In the 21st century CP Rail remains a crucial player in Canada's economy. Each year CP Rail moves freight in Canada valued at approximately $50 billion. According to Transport Canada, CP Rail annually carries about $11.1 billion worth of grain, $5 billion of potash and $5.25 billion of coal.

I would like to tell the House how the CP Rail work stoppage is harming Canadian businesses. In October 2009 the University of Toronto's Rotman School of Management report estimated that four key Canadian bulk shipping industries, oilseed and grain farming, coal mining, wood products manufacturing, and pulp and paper and paper products manufacturing contribute more than $81 billion to the Canadian GDP each year and account for close to 1 million jobs.

I find it staggering to contemplate the losses these four sectors of our economy will suffer as a result of the disruption in CP Rail shipping services. These services are very essential for these key sectors of our economy.

It is no mere metaphor to describe CP Rail's 22,000 kilometre network as a lifeline of our nation's economy. Moreover, its capacity for facilitating trade within Canada and other nations is enormous. This is a rail network that operates in six provinces and 13 states. It extends to the U.S. industrial centres of Chicago, Newark, Philadelphia, Washington, New York and Buffalo. Agreements with other carriers extend CP's market reach east of Montreal within Canada, and throughout the United States and into Mexico. By moving freight to and from Canada's west coast ports, CP Rail is also a vital link to the markets in Asia through the Asia Pacific gateway.

This work stoppage is preventing our ability to keep products moving in and out of Canada and undermines Canada's reputation as a reliable place to do business. This is a setback from which it could take years to recover lost business and lost investments. Is the House prepared to stand by and allow a vast number of Canadian businesses to continue to be harmed as a result of the CP Rail work stoppage? As with any company, every lost day of business could weaken a firm that is already coping with reduced revenues.

A rail work stoppage has created an unsettling business climate. Businesses do not like uncertainty. When businesses do not feel confident about the future, they may postpone opportunities to expand, or change their shipping suppliers altogether. They may even lay off some of their employees. At a time when we want to build jobs and nurture our economic recovery, can we actually sustain this risk? Do we want this stoppage at CP Rail to jeopardize our work and achievement to date and put our recovering economy in peril?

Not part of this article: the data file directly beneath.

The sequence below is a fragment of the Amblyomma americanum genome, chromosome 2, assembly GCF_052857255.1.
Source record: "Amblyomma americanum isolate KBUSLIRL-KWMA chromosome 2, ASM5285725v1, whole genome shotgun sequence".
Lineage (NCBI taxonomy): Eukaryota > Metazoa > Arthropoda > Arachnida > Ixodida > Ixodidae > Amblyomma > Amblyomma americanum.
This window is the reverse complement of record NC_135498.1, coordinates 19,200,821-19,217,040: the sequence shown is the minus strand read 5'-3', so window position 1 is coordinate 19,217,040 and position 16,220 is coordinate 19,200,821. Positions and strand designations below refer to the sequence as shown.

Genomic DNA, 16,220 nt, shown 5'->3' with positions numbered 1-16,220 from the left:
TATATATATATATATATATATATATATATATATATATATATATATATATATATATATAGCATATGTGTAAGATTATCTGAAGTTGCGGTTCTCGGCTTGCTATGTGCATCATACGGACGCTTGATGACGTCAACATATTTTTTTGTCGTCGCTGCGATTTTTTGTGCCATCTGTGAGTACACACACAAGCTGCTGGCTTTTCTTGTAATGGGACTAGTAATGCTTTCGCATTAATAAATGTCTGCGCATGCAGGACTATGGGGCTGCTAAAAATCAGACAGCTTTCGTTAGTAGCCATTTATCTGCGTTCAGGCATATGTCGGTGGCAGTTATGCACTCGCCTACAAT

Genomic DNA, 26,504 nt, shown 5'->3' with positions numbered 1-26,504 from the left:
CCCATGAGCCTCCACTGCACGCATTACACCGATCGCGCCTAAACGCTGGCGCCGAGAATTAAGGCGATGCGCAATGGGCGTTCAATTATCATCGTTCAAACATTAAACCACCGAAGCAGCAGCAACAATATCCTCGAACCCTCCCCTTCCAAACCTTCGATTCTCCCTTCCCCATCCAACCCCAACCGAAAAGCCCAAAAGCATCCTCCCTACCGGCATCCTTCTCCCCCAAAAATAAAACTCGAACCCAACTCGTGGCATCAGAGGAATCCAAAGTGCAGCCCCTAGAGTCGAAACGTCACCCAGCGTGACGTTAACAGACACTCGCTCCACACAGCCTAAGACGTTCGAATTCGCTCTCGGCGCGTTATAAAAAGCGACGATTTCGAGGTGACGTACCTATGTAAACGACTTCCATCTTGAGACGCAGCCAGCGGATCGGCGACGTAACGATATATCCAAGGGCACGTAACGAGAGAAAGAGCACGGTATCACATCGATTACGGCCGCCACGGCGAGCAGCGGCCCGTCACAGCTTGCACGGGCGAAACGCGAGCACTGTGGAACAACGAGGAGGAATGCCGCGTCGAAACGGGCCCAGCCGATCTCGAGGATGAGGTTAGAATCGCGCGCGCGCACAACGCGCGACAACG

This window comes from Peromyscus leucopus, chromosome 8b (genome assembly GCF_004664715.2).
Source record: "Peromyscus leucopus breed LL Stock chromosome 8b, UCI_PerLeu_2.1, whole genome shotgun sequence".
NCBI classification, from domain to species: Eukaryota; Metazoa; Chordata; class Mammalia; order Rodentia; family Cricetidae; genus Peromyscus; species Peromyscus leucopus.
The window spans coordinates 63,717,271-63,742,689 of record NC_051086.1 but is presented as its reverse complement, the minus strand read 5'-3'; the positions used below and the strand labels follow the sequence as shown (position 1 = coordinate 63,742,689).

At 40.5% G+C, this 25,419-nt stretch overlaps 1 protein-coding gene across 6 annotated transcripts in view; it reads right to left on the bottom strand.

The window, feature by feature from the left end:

The answer must be a resounding no. The time for action must be now. The legislation will end the work stoppage at CP Rail and provide the parties with an interest-based arbitration process to help them resolve their outstanding issues. The failure to reach a collective agreement has not been for lack of trying. The Government of Canada has done its utmost throughout the negotiation process to encourage the parties to reach an agreement. However, despite assistance from the Federal Mediation and Conciliation Service, the parties have been unable to resolve their differences.

I would like to take this opportunity to commend the Minister of Labour and the mediators and conciliatory officers from the labour program for their efforts to assist the parties under the Canada Labour Code.

Canadians can take pride in the fact that 94% of labour negotiations in this country are settled without a work stoppage ever taking place when the labour program's professional mediators and conciliatory officers get involved. This would definitely be the preferred option for resolving the disputes under consideration today. Sadly, this preferred option is not one that was chosen for this dispute between CP Rail and its running trades employees and rail traffic controllers.

I will emphasize again that intervening in these disputes is not the option we would choose if circumstances were otherwise. The Minister of Labour always encourages parties to work together to find mutual solutions to their differences. Most regrettably, it would seem that the will to come together for such a resolution does not exist with the parties in this case.